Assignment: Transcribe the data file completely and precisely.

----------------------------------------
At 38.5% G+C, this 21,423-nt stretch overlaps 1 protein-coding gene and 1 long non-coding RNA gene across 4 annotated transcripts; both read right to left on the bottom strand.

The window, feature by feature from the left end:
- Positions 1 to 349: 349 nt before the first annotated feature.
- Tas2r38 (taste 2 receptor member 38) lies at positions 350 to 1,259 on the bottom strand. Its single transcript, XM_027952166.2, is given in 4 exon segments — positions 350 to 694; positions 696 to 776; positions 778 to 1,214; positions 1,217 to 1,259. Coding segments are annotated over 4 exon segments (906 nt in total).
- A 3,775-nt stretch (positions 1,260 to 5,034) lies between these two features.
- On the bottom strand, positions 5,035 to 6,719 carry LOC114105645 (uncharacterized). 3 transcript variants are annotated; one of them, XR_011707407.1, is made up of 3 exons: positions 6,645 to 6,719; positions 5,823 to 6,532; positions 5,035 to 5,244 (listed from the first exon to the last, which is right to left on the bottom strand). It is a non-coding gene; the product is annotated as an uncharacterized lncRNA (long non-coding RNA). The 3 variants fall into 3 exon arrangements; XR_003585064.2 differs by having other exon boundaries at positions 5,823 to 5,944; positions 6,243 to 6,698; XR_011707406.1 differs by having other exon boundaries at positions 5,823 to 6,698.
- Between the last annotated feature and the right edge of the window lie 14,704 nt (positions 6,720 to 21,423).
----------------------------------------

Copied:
At 38.5% G+C, this 21,423-nt stretch overlaps 1 protein-coding gene and 1 long non-coding RNA gene across 4 annotated transcripts; both read right to left on the bottom strand.

The window, feature by feature from the left end:
- Positions 1 to 349: 349 nt before the first annotated feature.
- Tas2r38 (taste 2 receptor member 38) lies at positions 350 to 1,259 on the bottom strand. Its single transcript, XM_027952166.2, is given in 4 exon segments — positions 350 to 694; positions 696 to 776; positions 778 to 1,214; positions 1,217 to 1,259. Coding segments are annotated over 4 exon segments (906 nt in total).
- A 3,775-nt stretch (positions 1,260 to 5,034) lies between these two features.
- On the bottom strand, positions 5,035 to 6,719 carry LOC114105645 (uncharacterized). 3 transcript variants are annotated; one of them, XR_011707407.1, is made up of 3 exons: positions 6,645 to 6,719; positions 5,823 to 6,532; positions 5,035 to 5,244 (listed from the first exon to the last, which is right to left on the bottom strand). It is a non-coding gene; the product is annotated as an uncharacterized lncRNA (long non-coding RNA). The 3 variants fall into 3 exon arrangements; XR_003585064.2 differs by having other exon boundaries at positions 5,823 to 5,944; positions 6,243 to 6,698; XR_011707406.1 differs by having other exon boundaries at positions 5,823 to 6,698.
- Between the last annotated feature and the right edge of the window lie 14,704 nt (positions 6,720 to 21,423).